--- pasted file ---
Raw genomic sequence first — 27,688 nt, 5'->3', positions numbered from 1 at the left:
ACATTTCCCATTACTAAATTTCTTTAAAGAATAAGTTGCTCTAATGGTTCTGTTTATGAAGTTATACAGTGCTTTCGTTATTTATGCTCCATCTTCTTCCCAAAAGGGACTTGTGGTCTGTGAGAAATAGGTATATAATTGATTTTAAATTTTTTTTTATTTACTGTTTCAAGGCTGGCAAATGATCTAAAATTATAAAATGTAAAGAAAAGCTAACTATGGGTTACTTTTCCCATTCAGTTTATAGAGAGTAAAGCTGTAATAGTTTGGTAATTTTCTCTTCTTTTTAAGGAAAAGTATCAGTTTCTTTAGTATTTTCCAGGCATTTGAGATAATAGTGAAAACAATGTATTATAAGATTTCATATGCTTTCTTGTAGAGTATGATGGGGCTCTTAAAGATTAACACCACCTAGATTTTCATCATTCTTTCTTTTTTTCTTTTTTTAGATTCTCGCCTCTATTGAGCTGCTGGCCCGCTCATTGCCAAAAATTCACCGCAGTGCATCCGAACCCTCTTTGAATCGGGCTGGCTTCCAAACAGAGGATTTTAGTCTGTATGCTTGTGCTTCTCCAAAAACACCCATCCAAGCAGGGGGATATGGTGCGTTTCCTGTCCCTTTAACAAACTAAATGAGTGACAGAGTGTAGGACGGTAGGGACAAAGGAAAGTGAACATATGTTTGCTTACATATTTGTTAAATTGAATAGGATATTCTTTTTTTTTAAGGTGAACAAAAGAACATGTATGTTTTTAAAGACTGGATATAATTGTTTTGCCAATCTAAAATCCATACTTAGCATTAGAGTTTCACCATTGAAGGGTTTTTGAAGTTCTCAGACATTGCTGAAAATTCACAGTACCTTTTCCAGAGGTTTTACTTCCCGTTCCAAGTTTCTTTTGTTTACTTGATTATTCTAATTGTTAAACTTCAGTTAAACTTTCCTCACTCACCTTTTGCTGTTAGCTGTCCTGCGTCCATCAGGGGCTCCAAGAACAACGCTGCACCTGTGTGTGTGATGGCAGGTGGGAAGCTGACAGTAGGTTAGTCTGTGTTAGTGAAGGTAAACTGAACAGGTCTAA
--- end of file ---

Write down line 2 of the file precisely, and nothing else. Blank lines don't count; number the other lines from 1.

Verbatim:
ACATTTCCCATTACTAAATTTCTTTAAAGAATAAGTTGCTCTAATGGTTCTGTTTATGAAGTTATACAGTGCTTTCGTTATTTATGCTCCATCTTCTTCCCAAAAGGGACTTGTGGTCTGTGAGAAATAGGTATATAATTGATTTTAAATTTTTTTTTATTTACTGTTTCAAGGCTGGCAAATGATCTAAAATTATAAAATGTAAAGAAAAGCTAACTATGGGTTACTTTTCCCATTCAGTTTATAGAGAGTAAAGCTGTAATAGTTTGGTAATTTTCTCTTCTTTTTAAGGAAAAGTATCAGTTTCTTTAGTATTTTCCAGGCATTTGAGATAATAGTGAAAACAATGTATTATAAGATTTCATATGCTTTCTTGTAGAGTATGATGGGGCTCTTAAAGATTAACACCACCTAGATTTTCATCATTCTTTCTTTTTTTCTTTTTTTAGATTCTCGCCTCTATTGAGCTGCTGGCCCGCTCATTGCCAAAAATTCACCGCAGTGCATCCGAACCCTCTTTGAATCGGGCTGGCTTCCAAACAGAGGATTTTAGTCTGTATGCTTGTGCTTCTCCAAAAACACCCATCCAAGCAGGGGGATATGGTGCGTTTCCTGTCCCTTTAACAAACTAAATGAGTGACAGAGTGTAGGACGGTAGGGACAAAGGAAAGTGAACATATGTTTGCTTACATATTTGTTAAATTGAATAGGATATTCTTTTTTTTTAAGGTGAACAAAAGAACATGTATGTTTTTAAAGACTGGATATAATTGTTTTGCCAATCTAAAATCCATACTTAGCATTAGAGTTTCACCATTGAAGGGTTTTTGAAGTTCTCAGACATTGCTGAAAATTCACAGTACCTTTTCCAGAGGTTTTACTTCCCGTTCCAAGTTTCTTTTGTTTACTTGATTATTCTAATTGTTAAACTTCAGTTAAACTTTCCTCACTCACCTTTTGCTGTTAGCTGTCCTGCGTCCATCAGGGGCTCCAAGAACAACGCTGCACCTGTGTGTGTGATGGCAGGTGGGAAGCTGACAGTAGGTTAGTCTGTGTTAGTGAAGGTAAACTGAACAGGTCTAA